_{ij}was determined as a dynamic sub-grid model by using scale similarity and setting a test filter around the grid [37,38]. The dynamic sub-grid model provided better results than the constant model for the ribbed channel problem [35]. Similar to τ

_{ij}, q

_{j}was determined dynamically; this approach yields better results in problems where the flow and heat transfer are dissimilar [39]. The simulation were performed for 10,000 time steps to reach a steady state. After that, additional 10,000 time steps (t U

_{b}/D

_{h}= 5) were carried out to obtain the statistics.

## 3. Results and Discussion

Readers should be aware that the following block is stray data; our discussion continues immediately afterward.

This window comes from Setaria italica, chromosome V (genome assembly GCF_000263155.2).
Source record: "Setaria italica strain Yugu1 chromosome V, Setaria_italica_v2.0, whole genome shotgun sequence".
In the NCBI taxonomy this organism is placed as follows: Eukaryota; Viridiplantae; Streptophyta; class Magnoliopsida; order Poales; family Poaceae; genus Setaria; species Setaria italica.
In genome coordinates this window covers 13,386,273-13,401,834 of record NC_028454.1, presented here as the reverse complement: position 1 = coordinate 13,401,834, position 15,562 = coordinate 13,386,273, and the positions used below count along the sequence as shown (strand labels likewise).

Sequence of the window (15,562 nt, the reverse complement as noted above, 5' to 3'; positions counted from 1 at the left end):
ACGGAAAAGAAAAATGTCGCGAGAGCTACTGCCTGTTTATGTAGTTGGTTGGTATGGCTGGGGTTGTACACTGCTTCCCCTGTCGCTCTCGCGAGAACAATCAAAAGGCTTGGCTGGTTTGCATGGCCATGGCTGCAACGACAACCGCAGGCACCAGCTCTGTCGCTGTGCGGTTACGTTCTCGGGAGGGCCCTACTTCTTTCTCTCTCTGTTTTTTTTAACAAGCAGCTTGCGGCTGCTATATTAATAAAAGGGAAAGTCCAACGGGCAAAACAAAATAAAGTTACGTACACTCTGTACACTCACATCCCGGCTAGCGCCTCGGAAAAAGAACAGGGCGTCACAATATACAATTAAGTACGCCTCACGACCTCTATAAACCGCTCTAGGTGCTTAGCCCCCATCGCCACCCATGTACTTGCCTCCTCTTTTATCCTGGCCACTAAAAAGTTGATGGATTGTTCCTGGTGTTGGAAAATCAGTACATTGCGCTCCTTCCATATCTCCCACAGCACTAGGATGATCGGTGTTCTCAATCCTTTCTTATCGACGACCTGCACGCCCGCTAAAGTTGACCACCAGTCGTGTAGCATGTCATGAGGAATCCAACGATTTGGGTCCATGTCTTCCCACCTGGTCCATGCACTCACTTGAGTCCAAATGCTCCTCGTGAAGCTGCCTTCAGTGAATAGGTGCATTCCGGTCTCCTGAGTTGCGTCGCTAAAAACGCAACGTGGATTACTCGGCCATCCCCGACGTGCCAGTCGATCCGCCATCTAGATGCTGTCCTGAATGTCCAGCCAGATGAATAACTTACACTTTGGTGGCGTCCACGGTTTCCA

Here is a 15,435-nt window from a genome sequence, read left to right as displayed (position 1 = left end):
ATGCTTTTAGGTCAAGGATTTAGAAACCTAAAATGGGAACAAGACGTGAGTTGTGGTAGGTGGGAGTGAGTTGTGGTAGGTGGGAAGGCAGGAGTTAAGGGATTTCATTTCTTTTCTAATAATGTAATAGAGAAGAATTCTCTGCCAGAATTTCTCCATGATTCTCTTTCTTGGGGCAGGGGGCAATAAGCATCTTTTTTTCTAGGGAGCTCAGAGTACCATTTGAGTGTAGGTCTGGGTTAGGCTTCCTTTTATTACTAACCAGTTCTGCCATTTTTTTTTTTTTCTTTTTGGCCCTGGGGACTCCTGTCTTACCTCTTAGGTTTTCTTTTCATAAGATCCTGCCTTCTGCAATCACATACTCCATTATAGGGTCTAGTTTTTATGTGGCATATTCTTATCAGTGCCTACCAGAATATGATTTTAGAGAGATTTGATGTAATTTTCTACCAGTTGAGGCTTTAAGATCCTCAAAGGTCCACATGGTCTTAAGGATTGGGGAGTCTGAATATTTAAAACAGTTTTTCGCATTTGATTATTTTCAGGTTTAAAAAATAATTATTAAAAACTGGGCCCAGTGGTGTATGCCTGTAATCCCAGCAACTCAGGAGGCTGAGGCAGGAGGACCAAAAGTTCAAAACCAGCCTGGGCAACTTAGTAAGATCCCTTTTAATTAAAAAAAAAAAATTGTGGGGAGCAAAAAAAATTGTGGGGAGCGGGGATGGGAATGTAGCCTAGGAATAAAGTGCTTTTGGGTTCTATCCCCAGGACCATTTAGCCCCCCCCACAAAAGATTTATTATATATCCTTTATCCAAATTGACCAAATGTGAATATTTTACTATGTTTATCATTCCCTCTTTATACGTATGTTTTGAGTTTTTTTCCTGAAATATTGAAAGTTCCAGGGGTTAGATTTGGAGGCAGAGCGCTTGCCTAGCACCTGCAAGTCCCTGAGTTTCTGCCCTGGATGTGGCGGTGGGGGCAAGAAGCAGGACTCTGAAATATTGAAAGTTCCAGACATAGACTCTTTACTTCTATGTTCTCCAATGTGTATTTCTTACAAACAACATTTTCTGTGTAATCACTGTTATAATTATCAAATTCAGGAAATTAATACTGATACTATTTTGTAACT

#### 3.1. Code Validation Study

_{0}is the Nusselt number of a smooth channel wall obtained using the following Dittus–Boelter correlation:

#### 3.2. Time-Averaged Thermal Fields and Heat Transfer

_{0}is the Nusselt number without ribs, given by Equation (7). The Nusselt number presented in Figure 6 was defined on the basis of D

_{h}. In Figure 6a, the local heat transfer coefficient evidently increases (8 ≤ x/e ≤ 9) near the upstream corner for all thermal conductivity ratios as the cold core fluid collides with the rib. However, as the thermal conductivity ratio increases, the local heat transfer coefficient decreases noticeably and becomes spatially uniform. Quantitatively, the local heat transfer coefficient depends strongly on the thermal conductivity ratio, but its qualitative distribution does not significantly depend on the local thermal conductivity ratio. Except in the vicinity of the rib, heat conduction in the flow direction is not significant since the heat flux vector inside the solid is directed in the +y direction (Figure 4).